Designing or renovating sensational spaces
Sensory rooms are designated for the use of sensory modulation equipment. These are being increasingly used on inpatient mental health units, schools and for people with intellectual disability and autism. Equipment often includes massage chairs, weighted blankets and calming lighting and videos (Champagne, 2006).In planning a sensory room, consideration should be given to how it will be accessed by those who need it when they are distressed or agitated. Some sensory rooms are locked or require clinician supervision, and this can slow down the time to access it.
Developing sensory zones within the sensory space
Within every environment, whether indoors or outdoors, opportunities exist for sensory modulation or possibly sensory overload. One design solution is to develop a distinct sensory space or zone within the unit, centre, house or school. Even within the one room, there can be smaller zones. There are more ideas for zones than can fit into one space! Spaces can be designed so that people are able to move to the area that suits their unique sensory preferences and needs at the time.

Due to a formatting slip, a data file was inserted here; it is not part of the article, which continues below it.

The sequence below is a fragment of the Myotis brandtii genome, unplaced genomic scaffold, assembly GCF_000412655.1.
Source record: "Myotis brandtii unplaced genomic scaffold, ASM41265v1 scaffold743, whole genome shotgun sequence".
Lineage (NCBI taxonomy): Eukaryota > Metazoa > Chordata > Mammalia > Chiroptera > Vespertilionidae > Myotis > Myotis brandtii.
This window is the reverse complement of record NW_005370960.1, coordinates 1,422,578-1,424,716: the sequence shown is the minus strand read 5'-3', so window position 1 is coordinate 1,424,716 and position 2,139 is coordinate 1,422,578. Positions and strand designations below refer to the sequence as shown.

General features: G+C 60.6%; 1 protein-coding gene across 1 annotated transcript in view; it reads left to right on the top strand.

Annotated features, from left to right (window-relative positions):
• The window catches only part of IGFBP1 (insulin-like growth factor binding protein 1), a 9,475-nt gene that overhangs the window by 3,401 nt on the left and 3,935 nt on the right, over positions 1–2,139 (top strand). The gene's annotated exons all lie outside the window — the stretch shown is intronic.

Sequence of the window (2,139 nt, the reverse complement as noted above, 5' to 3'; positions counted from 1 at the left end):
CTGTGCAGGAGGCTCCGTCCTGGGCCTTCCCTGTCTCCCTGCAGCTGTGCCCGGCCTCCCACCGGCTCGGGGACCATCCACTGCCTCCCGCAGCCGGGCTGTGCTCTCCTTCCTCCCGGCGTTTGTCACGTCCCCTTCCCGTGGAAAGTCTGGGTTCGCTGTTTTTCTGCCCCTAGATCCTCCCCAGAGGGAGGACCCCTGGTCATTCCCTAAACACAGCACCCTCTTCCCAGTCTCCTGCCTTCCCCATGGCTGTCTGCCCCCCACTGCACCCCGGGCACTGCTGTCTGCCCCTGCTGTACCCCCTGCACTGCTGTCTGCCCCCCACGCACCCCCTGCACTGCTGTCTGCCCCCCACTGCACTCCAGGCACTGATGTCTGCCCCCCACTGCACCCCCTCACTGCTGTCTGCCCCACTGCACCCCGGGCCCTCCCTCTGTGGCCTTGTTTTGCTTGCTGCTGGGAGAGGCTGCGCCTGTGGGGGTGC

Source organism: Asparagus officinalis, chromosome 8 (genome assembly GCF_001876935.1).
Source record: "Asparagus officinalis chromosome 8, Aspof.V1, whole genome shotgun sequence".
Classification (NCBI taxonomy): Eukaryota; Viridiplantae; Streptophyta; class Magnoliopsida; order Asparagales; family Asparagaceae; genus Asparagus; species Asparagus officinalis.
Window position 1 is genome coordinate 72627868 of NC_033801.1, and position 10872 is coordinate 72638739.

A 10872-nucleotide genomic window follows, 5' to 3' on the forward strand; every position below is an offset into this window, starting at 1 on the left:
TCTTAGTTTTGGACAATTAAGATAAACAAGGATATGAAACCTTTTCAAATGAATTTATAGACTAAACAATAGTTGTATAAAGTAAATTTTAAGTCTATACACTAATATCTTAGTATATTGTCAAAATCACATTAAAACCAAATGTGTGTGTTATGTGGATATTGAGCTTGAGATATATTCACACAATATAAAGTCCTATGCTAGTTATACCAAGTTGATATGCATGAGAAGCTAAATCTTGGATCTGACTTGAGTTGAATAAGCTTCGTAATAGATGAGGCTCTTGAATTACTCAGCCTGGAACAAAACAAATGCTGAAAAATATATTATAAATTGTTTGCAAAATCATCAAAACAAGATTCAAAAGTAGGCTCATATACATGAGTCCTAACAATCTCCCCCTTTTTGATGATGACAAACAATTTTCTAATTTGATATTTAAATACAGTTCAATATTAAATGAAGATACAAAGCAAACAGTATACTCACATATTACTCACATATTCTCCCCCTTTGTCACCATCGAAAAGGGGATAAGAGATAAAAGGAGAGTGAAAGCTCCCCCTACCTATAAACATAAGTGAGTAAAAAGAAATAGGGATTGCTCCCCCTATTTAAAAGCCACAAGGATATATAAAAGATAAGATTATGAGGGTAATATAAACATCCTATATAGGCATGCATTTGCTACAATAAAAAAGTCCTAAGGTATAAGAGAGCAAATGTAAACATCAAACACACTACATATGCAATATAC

Zones may include the following:
- · exercise zone or gym
- · calm garden zone
- · massage zone
- · low stimulation zone
- · inspiring or creative zone
- · music or auditory zone
- · TV or video zone
- · eating zone
- · socialising zone
- · soothing or comfort zone
- · pet or therapeutic animal zone
- · waking or pacing zone
- · scent exploration zone
- · reading zone
- · icy zone
- · game zone
- · family zone (for visiting parents or children)
- · sensory modulation items zone.
More information is available in the Sensory Modulation Resource Manual ebook. This includes information on how to get started using sensory modulation and a list of sensory equipment items.
A print version will be available soon.
More ideas are available at: